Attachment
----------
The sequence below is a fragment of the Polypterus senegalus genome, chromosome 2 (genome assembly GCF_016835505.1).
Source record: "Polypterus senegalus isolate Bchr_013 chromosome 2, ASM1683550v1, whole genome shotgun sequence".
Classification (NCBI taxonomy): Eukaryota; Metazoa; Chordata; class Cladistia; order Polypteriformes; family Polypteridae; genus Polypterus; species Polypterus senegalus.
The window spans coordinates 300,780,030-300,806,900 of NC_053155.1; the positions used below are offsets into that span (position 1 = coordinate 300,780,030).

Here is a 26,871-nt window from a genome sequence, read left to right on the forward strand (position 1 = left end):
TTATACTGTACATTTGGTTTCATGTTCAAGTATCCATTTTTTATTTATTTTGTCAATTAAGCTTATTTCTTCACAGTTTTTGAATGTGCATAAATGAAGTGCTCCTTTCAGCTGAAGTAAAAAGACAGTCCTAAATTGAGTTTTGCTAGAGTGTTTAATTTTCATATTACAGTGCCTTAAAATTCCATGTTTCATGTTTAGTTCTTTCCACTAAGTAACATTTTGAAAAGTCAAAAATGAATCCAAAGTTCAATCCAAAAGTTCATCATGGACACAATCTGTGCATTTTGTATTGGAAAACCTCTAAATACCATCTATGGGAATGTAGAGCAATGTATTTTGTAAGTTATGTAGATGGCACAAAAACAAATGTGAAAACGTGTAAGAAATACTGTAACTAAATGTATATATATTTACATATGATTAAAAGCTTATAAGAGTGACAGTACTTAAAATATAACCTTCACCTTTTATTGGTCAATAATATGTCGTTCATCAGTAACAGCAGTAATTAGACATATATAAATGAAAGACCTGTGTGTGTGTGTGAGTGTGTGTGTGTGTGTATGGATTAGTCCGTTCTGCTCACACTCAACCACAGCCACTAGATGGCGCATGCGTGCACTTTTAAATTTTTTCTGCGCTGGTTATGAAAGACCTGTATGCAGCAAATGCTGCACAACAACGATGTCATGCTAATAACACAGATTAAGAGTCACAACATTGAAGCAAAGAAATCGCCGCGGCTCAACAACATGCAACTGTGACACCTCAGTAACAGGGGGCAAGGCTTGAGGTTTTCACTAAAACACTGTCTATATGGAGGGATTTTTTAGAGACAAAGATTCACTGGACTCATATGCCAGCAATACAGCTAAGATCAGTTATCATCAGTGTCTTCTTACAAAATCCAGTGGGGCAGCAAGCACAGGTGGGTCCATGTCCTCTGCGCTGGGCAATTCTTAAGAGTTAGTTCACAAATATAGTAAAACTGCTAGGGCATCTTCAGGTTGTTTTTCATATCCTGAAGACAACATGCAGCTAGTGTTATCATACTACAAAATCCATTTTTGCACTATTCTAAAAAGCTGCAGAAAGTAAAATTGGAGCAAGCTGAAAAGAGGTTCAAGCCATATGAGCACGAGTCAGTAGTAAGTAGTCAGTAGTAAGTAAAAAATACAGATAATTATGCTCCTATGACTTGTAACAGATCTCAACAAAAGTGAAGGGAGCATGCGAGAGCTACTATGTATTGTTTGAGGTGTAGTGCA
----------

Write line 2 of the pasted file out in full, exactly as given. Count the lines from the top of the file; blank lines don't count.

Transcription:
Source record: "Polypterus senegalus isolate Bchr_013 chromosome 2, ASM1683550v1, whole genome shotgun sequence".